Housed in the last residence of Norwegian playwright Henrik Ibsen, the Ibsen Museum is a must-see for Ibsen fans. The study remains exactly as he left it, and other rooms have been restored to the style and colours popular in Ibsen’s day. Visitors can even glance into the bedroom where he uttered his famously enigmatic last words ‘Tvert imot!’ (‘To the contrary!’), before dying on 23 May 1906.
1100 years ago, Vikings dragged up two longships, Oseberg and Gokstad, from the shoreline and used them as the centrepiece for grand ceremonial burials, probably for an important chieftain or noble. Along with the ships, they buried many items for the afterlife: food, drink, jewellery, furniture, carriages, weapons, and even a few dogs and servants for companionship. Discovered in Oslofjord in the late 19th century, they’re beautifully preserved and offer an evocative insight into the vanished world of the Vikings.
The impressive 22m-long Oseberg, buried in 834, is festooned on prow and stern with elaborate dragon and serpent carvings. The burial chamber beneath it held the largest collection of Viking-Age artefacts ever uncovered in Scandinavia, but had been looted of its jewellery. As daunting as the ship appears, it was probably only ever intended as a royal pleasure craft. The sturdier 24m-long Gokstad, built around 890, is the finest remaining example of a Viking longship, but when it was unearthed its corresponding burial chamber had also been looted and few artefacts were uncovered. There is also a third boat, the Tune, but only a few boards and fragments remain.
In addition to the ships, there are displays of skeletons found alongside the boats.
Polarship Fram Museum
Nature is often the best architect. Which is why, when well-known shipbuilder Colin Archer was asked to design a ship whose hull could withstand the crush of polar ice, he looked no further than an egg for inspiration – the oval design ensures that when ice is contracting against it, the boat is pushed up and onto the ice rather than being merely crushed by it. This museum is the final resting place of his creation, the Polarship Fram.
Launched in 1892, the Polarship Fram, at the time the strongest ship ever built, spent much of its life trapped in the polar ice. From 1893 to 1896 Fridtjof Nansen’s North Pole expedition took the 39m schooner to Russia’s New Siberian Islands, passing within a few degrees of the North Pole on their return trip to Norway.
In 1910 Roald Amundsen set sail in the Fram (meaning ‘forward’), intending to be the first explorer to reach the North Pole, only to discover en route that Robert Peary had beaten him to it. Not to be outdone, Amundsen turned the Fram around and, racing Robert Falcon Scott all the way, became the first man to reach the South Pole. Otto Sverdrup also sailed the schooner around southern Greenland to Canada’s Ellesmere Island between 1898 and 1902, travelling over 18,000km.
In addition to the Fram, the museum also houses the Gjøa, the first ship to successfully navigate the Northwest Passage.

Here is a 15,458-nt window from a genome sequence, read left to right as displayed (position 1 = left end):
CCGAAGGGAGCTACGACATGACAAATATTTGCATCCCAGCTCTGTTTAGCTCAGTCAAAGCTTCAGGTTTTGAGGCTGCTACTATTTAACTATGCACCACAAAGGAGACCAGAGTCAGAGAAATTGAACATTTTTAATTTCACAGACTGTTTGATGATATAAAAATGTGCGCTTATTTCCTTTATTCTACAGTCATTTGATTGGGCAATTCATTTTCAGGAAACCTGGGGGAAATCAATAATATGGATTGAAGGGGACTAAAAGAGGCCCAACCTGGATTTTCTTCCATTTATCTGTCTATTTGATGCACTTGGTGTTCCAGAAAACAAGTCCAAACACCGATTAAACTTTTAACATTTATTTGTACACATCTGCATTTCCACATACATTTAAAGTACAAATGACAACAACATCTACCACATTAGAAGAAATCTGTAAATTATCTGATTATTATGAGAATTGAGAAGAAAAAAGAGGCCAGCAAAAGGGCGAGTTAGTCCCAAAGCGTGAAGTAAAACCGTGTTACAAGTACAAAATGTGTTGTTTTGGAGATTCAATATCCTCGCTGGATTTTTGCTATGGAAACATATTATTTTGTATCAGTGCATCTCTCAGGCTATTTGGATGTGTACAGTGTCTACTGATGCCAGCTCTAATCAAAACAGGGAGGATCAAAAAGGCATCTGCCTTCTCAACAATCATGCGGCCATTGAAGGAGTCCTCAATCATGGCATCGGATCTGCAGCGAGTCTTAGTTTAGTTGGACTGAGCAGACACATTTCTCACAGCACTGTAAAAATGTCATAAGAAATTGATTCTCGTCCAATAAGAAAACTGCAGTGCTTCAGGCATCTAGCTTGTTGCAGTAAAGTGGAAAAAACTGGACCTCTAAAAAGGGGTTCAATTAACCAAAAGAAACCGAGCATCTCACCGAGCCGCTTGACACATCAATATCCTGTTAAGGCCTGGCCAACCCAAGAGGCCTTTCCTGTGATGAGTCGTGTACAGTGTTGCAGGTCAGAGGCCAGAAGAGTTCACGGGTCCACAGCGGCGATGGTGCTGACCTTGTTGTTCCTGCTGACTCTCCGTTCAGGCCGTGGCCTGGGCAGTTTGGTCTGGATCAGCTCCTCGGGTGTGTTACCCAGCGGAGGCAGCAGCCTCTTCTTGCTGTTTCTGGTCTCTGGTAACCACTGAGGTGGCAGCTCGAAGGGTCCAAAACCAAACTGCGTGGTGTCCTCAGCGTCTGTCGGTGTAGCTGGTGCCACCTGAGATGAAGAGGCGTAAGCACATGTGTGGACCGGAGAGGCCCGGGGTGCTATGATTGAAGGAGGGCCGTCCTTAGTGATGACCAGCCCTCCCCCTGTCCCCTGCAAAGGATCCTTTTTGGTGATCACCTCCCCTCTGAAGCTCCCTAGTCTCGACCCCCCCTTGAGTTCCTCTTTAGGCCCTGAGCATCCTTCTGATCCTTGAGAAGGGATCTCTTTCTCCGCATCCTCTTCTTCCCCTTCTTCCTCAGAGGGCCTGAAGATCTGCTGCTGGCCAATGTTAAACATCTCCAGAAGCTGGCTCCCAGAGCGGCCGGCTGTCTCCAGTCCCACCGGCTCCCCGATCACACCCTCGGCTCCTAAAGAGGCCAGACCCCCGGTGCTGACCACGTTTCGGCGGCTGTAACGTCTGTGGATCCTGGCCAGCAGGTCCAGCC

You’re allowed to thoroughly explore the ship, peek inside the cramped bunk rooms and imagine life at sea. In addition, there are detailed exhibits complete with maps, pictures and artefacts, that bring the various expeditions to life, from Nansen’s attempt to ski across the North Pole to Amundsen’s discovery of the Northwest Passage and the fateful rescue attempt that ended in his disappearance. Other exhibitions look at life in the polar regions and the wildlife of the area; there’s even a polar simulator.
Norway’s largest open-air museum and one of Oslo’s premier attractions is this folk museum. The museum includes more than 140 buildings, mostly from the 17th and 18th centuries, gathered from around the country, rebuilt and organised according to region of origin. Paths wind past old barns, elevated stabbur (raised storehouses) and rough-timbered farmhouses with sod roofs sprouting wildflowers. Little people will be entertained by the numerous farm animals, horse and cart rides, and other activities (some of which cost extra).
The Gamlebyen (Old Town) section is a reproduction of an early-20th-century Norwegian town and includes a village shop and an old petrol station; everyday throughout the summer you can see demonstrations of weaving, pottery-making and other artisan and cultural activities. Another highlight is the restored stave church, built around 1200 in Gol and shifted to Bygdøy in 1885.
The exhibition hall located near the main entrance includes exhaustive displays on Norwegian folk art, historic toys, national costumes (including traditional clothing used for weddings, christenings and burials), domestic and farming tools and appliances, as well as visiting exhibits. However, the most interesting exhibition focuses on the life and culture of the Sami. It examines their former persecution and looks at how they have adapted to life in a modern Norway. Temporary exhibitions can be as varied as church art or 1950s pop culture. Sunday is a good day to visit, as this day tends to have the most activities.
As most of the exhibits are outdoors, it makes sense to go on a nice day!